Every now and then they’d play a song I liked and out of the corner of my eye I’d find my foot tapping to the beat of the song without knowing I was doing it. The interesting part of it was that as I noticed this, I started reading a chapter in Marc Nepo’s book called Questions Put to the Sick: When was the last time you danced? I think this is what Carl Jung would refer to as Synchronicity. But that’s another story.
Allow me to say some things about dancing. 1. I love to do it. 2. I’m kind of terrible at it. 3. I don’t care. 4. OK I kind of care. 5. After a few beers I don’t care anymore. And I’ve been told my skills have improved. Anyway, I love dancing. I actually crave dancing. If there is a span of time where I don’t dance, I get the dancing itch, and the only cure is to rock out somewhere with loud music and move my body in any deformed way it feels that communicates physically the fun I’m having in my brain. It can be alone in my car, or at a bar, in the shower, or a wedding. Ooooh weddings. Those are the best. I think that’s why Dane Cook’s standup about girls saying “I just need to dance,” rings so hilariously true to so many people. Sometimes I’ll feel ansy and I know it’s because I need to just dance it out. I swear I’ll wake up the next morning after dancing and feel better, as though it was a bug I had to get out of my system. I’d argue it’s just as important as your dentist appointment or annual colonoscopy. You just have to do it. You’ll feel better once you do.
Or you’ll feel worse. Wah Wah. (Debbie Downer tone) Being sick and constantly walking a fine line between functioning and non-functioning, there’s always the possibility of over-doing it and paying a price. Like last year in March, I danced the Dougie way too hard one night and I was crashed the next day. All because of the Dougie. But I need to say this: it was worth it. Sometimes you pay a price, and sometimes it’s worth your while. “What happened to Mary?” “She Dougie’d too hard last night.” “Poor thing. I’ll make us some sandwiches.”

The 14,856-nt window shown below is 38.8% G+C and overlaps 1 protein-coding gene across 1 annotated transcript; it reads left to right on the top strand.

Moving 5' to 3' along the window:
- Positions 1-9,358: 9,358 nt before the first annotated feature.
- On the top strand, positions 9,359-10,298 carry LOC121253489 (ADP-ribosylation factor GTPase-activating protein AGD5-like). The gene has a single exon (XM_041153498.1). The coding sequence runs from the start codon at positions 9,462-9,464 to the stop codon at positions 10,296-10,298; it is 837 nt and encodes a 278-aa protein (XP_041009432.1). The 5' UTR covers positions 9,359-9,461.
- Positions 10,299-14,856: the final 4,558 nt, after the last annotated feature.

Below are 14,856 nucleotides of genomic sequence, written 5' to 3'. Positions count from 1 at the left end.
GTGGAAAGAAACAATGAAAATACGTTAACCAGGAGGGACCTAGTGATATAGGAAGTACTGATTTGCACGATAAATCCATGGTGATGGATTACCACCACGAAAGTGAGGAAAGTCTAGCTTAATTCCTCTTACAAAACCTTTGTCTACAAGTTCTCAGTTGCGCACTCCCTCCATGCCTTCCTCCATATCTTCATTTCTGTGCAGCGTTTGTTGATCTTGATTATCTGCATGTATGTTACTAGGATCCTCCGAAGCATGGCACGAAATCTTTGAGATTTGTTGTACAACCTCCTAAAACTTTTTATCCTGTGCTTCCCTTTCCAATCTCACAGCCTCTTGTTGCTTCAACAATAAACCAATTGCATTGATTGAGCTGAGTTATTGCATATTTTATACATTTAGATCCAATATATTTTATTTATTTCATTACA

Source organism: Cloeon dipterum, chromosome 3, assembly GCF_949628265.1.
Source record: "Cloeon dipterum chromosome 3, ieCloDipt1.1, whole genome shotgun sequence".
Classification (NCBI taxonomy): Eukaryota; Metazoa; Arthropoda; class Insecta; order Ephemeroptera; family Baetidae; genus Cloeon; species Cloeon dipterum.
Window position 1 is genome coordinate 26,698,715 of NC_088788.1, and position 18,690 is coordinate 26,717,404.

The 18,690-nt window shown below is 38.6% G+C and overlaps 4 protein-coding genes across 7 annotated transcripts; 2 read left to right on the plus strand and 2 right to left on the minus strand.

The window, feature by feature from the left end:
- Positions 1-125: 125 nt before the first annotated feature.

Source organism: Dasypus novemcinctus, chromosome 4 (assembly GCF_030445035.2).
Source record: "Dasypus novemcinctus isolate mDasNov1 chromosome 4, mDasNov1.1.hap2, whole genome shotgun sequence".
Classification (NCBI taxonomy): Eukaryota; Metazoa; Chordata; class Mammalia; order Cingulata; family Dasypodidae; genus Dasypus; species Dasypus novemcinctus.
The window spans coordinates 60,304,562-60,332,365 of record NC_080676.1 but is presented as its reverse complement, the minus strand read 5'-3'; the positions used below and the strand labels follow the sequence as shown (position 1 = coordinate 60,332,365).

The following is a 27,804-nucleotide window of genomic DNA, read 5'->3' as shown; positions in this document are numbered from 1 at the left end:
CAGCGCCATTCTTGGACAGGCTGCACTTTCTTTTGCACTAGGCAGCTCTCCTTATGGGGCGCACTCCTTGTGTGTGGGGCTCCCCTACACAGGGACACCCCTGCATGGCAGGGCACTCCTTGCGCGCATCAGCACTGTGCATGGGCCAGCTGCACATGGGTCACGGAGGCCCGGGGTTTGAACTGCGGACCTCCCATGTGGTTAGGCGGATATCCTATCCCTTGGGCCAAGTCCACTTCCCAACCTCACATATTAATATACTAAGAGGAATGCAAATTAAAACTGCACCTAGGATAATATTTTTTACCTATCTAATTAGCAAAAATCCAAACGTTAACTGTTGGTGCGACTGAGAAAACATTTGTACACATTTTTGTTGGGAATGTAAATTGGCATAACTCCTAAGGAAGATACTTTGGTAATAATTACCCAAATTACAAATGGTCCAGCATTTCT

Here’s what Nepo writes about dancing:
The ongoing effort to dance, to give gesture to what we feel and experience, is ultimately healing because, as riverbeds are continually shaped by the water that moves through them, living beings are continually shaped by the feelings and experiences that move through them. If there is no water moving through, the riverbed dries up and crumbles. Likewise, if there is no feeling moving through the body, the being at the center of that body will crumble.
More often though, there is too much to give gesture to, and we fail to move these feelings through our bodies. In truth, much of our inner sickness comes from the buildup and pressure of all that is kept in. The ongoing act of releasing that inner buildup is what spiritual practices call embodiment. …Once unblocked, giving gesture to our inwardness not only frees us from becoming pressurized, but the gestures, once allowed out, teach us how to dance further into our own lives.”